Within a span of two weeks, two transgender women who were sex workers have been killed in hotel rooms in Charlotte, North Carolina.
Days after officers found 29-year-old Jaida Peterson shot to death at the Quality Inn on the west side of Charlotte, authorities at the Charlotte-Mecklenburg Police Department said on April 15 that they discovered Remy Fennel, a 28-year-old female victim shot to death in a hotel room at a Sleep Inn at 8525 North Tryon Street, which is in northeast Charlotte. Authorities misgendered the victim in an initial press release.
The police department has classified both cases as homicides. Rob Tufano, a spokesperson for the police department, said in a press conference that the cases are similar, but he’s unsure whether they are connected.
“They are consistent enough,” Tufano said. “It has gotten our attention, and it needs to get the attention of the community.”
The pair of murders follow the 2019 death of Chanel Scurlock, a Black trans woman who was fatally shot in Lumberton, North Carolina, and Monika Diamond, a Black trans woman who was killed in Charlotte last year.
Despite the growing violence against trans people in the US — including cases in North Carolina — Tufano said “this isn’t something we see frequently, something we rarely see.”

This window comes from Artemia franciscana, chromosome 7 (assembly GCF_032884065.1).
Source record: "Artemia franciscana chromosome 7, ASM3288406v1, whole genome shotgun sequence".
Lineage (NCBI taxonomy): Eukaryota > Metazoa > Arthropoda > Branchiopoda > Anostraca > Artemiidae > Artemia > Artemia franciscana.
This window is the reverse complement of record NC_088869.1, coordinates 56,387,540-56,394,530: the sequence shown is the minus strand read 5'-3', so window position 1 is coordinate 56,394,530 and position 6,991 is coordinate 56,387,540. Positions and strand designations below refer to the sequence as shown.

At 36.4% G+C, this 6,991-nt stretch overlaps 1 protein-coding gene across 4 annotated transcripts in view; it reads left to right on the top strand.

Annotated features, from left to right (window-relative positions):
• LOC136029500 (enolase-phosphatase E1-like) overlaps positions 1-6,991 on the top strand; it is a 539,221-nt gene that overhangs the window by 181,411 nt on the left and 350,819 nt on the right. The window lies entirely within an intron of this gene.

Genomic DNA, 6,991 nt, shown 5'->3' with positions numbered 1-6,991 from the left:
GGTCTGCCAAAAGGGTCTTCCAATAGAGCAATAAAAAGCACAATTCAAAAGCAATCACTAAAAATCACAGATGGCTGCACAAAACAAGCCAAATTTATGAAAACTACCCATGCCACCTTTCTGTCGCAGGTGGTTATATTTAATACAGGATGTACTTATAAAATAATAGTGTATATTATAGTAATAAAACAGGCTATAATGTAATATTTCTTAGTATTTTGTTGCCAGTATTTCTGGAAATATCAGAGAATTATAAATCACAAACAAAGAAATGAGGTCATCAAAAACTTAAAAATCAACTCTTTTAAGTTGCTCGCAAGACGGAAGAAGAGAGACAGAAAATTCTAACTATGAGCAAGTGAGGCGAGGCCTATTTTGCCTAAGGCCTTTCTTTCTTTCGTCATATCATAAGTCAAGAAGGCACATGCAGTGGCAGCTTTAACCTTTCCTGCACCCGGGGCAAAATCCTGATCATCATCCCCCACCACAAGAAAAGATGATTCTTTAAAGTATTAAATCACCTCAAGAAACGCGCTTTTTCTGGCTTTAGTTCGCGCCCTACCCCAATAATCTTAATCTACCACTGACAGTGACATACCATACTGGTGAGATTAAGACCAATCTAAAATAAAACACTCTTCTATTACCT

Lieutenant Stephen Fischbach of the police department told Gay City News that authorities do not know of a specific motive, but said everything is being considered.
LGBTQ advocates are calling on officials to dismantle anti-trans violence in the state. Both cases contribute to the rising death toll of transgender Americans during a year when more than a dozen known transgender people have been killed violently this year.
Amid the pair of attacks, Charlotte Uprising, a social justice advocacy group, is rallying to fundraise for safe housing for Black trans women. However, advocates are skeptical of the latest response from authorities.
“Two Black trans women have recently been murdered in similar manners, and CMPD believes there may be a connection between the two,” the group said in a written statement on Twitter.
The group added, “The police are pretending to care.”
Earlier in the week, Ash Williams, an organizer for the organization and member of the House of Kanautica, told Gay City News that authorities frequently misgender and deadname transgender victims despite LGBTQ sensitivity training. Now, advocates and the local trans community are taking it into their own hands. But, so far, they are struggling to clarify the victims’ identity.
“The girls that I know aren’t sure who it could be right now,” Williams wrote in a text message to Gay City News.
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